You may have missed the news, but this is the 50th anniversary of a cheap, scrappy British science fiction series called Doctor Who. Like a fair number of folk my age, I first stumbled across Doctor Who one Saturday afternoon on PBS, back when PBS was able to air things like Doctor Who, The Avengers, The Prisoner, and it being cultural and all, Benny Hill. Unlike many, however, I seem to be one of the few people who came into the show not during an airing of the iconic Tom Baker years, but rather during the tenure of the man with the velvet smoking jackets and Venusian aikido. The Third Doctor, Jon Pertwee, was my introduction to Doctor Who, and he remains my favorite. Continue reading…
Jeanne Marie Laskas tells the story of an ATF agent who works undercover as a hitman. Hear an interview with her at NPR and read the story at GQ.
Marc Hermann superimposes historic NY Daily News crime photos onto contemporary photos of the same locations. (Thanks, Edie!)
Writer Elmore Leonard has died. The Detroit News remembers Leonard and reprints his “Squad 7: Impressions of Murder.” The Detroit Free Press also remembers Leonard. The Onion offers their own tribute. Here is a three-part interview Leonard did at the F. Scott Fitzgerald Literary Conference. Cinemablend shares their favorite film adaptations of Leonard’s work.
Fantagraphics co-publisher Kim Thompson has died. The Seattle Times, Comics Alliance, and The AV Club have obituaries. Fantagraphics’ Gary Groth wrote the obituary for the Fantagraphics blog.
Hey, everybody, Comics Alliance is back! (via @World_Of_Hurt)
A novelist takes revenge on writers he doesn’t like via wikipedia. Slate has the story. “Qworty’s edits undermine our trust in this great project. Qworty’s edits prove that Wikipedia’s content can be shaped by people settling grudges and acting out of spite and envy. Qworty alone, by his own account, has made 13,000 edits to […]
At The Comics Journal, Joe McCulloch speaks to the legacy of Comics Alliance. The Beat‘s Steve Morris writes about what Comics Alliance meant to him. ” If Comics Alliance was known for anything – aside from the much-needed essays on prejudice and progression, aside from discussion of Batman punching people with car parts, aside from […]
The New York Times interviews Mr. R, mastermind behind the China Daily Show, “a ‘fake news’ Web site in a country that is crying out for satire, where reality is so skewed by propaganda and inadvertent humor that it can be hard to tell the difference[.]“
In honor of Lois Lane’s first appearance 75 years ago, Kurt Busiek talks about Lois with DC Women Kicking Ass. “If you’re a ne’er-do-well, the last person you want trying to get the goods on you in Lois, because she just doesn’t quit.”
Jayne Stars has an update on Gordon Liu’s condition and situation since his 2011 stroke and the subsequent rumors about financial struggles with his family and former assistant.
“There’s a reason J.K. Rowling’s publishers demanded that she use initials instead of “Joanne”: it’s the same reason Mary Anne Evans used the pen name George Eliot; the same reason Robert Southey, then England’s poet laureate, wrote to Charlotte Brontë: ‘Literature cannot be the business of a woman’s life, and it ought not to be.’” […]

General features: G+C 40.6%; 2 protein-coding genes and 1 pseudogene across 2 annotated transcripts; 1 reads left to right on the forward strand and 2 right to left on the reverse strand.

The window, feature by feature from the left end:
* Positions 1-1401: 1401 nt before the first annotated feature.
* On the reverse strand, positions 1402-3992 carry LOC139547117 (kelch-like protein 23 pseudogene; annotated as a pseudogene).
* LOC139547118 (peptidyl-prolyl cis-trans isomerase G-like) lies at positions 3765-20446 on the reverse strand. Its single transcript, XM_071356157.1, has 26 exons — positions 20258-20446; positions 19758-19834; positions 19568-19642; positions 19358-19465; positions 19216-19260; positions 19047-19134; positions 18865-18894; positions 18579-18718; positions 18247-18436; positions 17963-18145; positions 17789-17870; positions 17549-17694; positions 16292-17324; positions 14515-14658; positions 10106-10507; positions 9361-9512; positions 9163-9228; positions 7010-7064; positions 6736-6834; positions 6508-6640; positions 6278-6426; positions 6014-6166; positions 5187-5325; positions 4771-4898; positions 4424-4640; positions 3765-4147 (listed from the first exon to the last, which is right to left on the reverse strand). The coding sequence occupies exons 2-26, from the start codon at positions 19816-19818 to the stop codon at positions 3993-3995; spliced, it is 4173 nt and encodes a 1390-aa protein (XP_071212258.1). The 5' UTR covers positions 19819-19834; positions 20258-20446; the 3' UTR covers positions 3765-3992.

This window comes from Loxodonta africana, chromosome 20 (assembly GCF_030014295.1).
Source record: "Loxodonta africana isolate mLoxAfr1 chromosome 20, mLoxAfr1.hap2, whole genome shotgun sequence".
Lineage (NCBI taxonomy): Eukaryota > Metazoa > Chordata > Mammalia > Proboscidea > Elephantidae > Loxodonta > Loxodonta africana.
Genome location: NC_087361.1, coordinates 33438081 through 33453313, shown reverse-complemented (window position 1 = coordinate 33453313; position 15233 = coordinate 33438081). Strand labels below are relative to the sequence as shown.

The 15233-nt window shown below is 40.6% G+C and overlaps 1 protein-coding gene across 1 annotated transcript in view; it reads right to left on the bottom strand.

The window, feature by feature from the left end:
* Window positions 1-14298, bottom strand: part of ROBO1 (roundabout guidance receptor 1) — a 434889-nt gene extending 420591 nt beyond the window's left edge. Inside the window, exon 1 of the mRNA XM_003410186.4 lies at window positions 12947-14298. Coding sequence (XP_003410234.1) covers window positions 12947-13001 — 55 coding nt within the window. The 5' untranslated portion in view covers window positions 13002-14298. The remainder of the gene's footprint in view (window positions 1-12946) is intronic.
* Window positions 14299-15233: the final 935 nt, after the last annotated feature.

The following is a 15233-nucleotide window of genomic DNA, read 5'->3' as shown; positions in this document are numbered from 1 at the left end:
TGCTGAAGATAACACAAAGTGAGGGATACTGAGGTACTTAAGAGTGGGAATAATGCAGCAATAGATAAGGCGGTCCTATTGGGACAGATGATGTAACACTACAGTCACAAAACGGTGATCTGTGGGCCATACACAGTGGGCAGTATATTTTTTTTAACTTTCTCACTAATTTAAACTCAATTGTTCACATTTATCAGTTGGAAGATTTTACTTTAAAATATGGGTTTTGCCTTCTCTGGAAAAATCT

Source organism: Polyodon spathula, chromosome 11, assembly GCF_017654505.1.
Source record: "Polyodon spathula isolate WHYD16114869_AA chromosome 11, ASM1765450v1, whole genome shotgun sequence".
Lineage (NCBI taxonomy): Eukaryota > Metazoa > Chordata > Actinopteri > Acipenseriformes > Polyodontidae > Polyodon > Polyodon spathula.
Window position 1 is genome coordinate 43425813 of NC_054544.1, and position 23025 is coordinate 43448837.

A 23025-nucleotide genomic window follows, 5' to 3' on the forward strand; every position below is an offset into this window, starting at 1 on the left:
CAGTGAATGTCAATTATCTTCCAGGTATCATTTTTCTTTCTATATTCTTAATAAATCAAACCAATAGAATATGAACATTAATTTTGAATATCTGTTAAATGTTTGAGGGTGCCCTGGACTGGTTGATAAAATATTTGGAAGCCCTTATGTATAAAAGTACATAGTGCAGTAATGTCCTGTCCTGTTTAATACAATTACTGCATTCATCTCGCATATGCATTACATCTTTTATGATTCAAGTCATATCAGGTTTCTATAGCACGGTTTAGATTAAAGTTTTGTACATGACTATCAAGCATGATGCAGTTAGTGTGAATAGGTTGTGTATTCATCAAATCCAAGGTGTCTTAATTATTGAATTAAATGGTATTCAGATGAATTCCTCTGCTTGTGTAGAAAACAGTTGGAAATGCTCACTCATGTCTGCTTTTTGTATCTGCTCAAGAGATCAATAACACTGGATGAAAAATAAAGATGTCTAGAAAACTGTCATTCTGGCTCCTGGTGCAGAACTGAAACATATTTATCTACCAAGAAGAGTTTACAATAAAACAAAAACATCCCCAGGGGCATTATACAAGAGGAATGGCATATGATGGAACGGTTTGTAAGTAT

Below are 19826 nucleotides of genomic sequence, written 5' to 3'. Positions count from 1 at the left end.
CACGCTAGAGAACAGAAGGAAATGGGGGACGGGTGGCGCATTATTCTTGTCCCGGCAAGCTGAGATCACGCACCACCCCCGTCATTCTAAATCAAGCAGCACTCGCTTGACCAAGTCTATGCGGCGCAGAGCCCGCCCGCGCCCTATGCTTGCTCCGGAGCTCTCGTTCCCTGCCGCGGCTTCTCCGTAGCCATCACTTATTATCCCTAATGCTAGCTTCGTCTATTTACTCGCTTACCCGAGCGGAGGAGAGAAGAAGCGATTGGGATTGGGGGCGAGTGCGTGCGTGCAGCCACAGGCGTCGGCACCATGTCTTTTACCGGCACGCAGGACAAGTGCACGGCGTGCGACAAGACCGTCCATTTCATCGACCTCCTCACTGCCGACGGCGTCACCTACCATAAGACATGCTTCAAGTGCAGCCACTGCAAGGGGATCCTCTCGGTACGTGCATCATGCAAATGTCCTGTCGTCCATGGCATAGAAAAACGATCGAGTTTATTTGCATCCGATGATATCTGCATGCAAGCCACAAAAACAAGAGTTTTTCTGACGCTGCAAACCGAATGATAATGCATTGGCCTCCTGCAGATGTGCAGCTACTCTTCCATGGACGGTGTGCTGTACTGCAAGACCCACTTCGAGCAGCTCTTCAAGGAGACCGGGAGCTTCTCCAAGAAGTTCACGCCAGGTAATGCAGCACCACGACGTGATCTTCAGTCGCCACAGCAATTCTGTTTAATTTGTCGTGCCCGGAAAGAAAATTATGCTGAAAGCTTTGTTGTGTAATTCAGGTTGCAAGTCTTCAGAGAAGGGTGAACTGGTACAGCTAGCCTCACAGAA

The Gutter’s own Carol writes about Roger Ebert, art and adapting: “I’ll miss Roger Ebert. He was complicated and messy and smart and talented and human.”
Film critic and screenwriter Roger Ebert has died. Ebert wrote about death in 2011. His colleagues at The Chicago Sun-Times and The Chicago Tribune remember him in obituaries. This is Ebert’s final blog post, announcing, “A Leave of Presence.” Here’s a collection of Ebert’s tweets, quotes and photos. At The Gutter, we considered Ebert one […]
Andrew Nette writes about the trial and death of Khmer Rouge foreign minister Ieng Sary.
As Popshifter has pointed out, Suzy Menkes’ article about fashion, could apply to so many other cultural pursuits now: “It is great to see the commentaries from smart bloggers — especially those in countries like China or Russia, where there was, in the past, little possibility of sharing fashion thoughts and dreams[.] But two things […]
Listen to Superman defend Tommy Lee and his family from the Ku Klux Klan in the 1946 Adventures of Superman storyline, “The Clan of the Fiery Cross” at the Internet Archive.
“Thursday, September 21st, 1939, radio station WJSV in Washington, D.C., recorded their entire broadcast day — from sign on, to sign off.” You can listen at The Internet Archive. (via @SteveSilberman)
Writer Donald Richie has died. Richie is best known for his writing on Japanese culture and film. The Japan Times and The New York Times have obituaries. Fora.tv has a conversation with Donald Richie in 2009, “Life in Japanese Film: Donald Richie.”
Ghost Wars: The Secret Wars of the CIA author Steve Coll writes of Zero Dark Thirty: “Zero Dark Thirty was constructed to bring viewers to the edges of their seats, and judging by its critical reception, for many viewers it has succeeded in that respect. Its faults as journalism matter because they may well affect […]
At The Globe and Mail, Michael Posner writes on Apple’s corporate censorship of Peter Ovig Knudsen’s books, Hippie 1 and 2. “The Hippie book controversy follows a series of similar attempts by Apple to censor–or deny market access–to artistic material it deems offensive.”keep looking »